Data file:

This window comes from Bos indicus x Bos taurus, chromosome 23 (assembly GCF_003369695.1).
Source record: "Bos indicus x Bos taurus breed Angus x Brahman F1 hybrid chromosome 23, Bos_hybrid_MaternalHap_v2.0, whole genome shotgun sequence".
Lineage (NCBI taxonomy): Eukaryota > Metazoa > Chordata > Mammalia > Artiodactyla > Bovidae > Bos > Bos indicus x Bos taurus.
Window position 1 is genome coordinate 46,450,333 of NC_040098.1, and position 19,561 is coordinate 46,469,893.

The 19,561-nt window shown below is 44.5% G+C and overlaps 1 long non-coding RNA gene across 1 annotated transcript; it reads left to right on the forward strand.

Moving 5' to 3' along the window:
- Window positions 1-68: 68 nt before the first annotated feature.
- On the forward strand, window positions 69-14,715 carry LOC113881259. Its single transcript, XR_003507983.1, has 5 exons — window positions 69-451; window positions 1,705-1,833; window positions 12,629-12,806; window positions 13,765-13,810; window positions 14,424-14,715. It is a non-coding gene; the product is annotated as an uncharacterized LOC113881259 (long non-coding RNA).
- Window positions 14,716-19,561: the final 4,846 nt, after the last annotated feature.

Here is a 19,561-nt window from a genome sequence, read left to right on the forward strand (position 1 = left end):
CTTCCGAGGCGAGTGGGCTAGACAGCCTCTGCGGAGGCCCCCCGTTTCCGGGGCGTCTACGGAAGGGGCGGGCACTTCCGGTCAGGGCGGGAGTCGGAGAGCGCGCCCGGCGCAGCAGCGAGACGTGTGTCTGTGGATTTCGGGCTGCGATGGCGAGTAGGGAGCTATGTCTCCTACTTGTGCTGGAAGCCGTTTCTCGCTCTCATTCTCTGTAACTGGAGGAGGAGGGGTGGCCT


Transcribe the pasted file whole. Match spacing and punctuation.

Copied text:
This window comes from Bos indicus x Bos taurus, chromosome 23 (assembly GCF_003369695.1).
Source record: "Bos indicus x Bos taurus breed Angus x Brahman F1 hybrid chromosome 23, Bos_hybrid_MaternalHap_v2.0, whole genome shotgun sequence".
Lineage (NCBI taxonomy): Eukaryota > Metazoa > Chordata > Mammalia > Artiodactyla > Bovidae > Bos > Bos indicus x Bos taurus.
Window position 1 is genome coordinate 46,450,333 of NC_040098.1, and position 19,561 is coordinate 46,469,893.

The 19,561-nt window shown below is 44.5% G+C and overlaps 1 long non-coding RNA gene across 1 annotated transcript; it reads left to right on the forward strand.

Moving 5' to 3' along the window:
- Window positions 1-68: 68 nt before the first annotated feature.
- On the forward strand, window positions 69-14,715 carry LOC113881259. Its single transcript, XR_003507983.1, has 5 exons — window positions 69-451; window positions 1,705-1,833; window positions 12,629-12,806; window positions 13,765-13,810; window positions 14,424-14,715. It is a non-coding gene; the product is annotated as an uncharacterized LOC113881259 (long non-coding RNA).
- Window positions 14,716-19,561: the final 4,846 nt, after the last annotated feature.

Here is a 19,561-nt window from a genome sequence, read left to right on the forward strand (position 1 = left end):
CTTCCGAGGCGAGTGGGCTAGACAGCCTCTGCGGAGGCCCCCCGTTTCCGGGGCGTCTACGGAAGGGGCGGGCACTTCCGGTCAGGGCGGGAGTCGGAGAGCGCGCCCGGCGCAGCAGCGAGACGTGTGTCTGTGGATTTCGGGCTGCGATGGCGAGTAGGGAGCTATGTCTCCTACTTGTGCTGGAAGCCGTTTCTCGCTCTCATTCTCTGTAACTGGAGGAGGAGGGGTGGCCT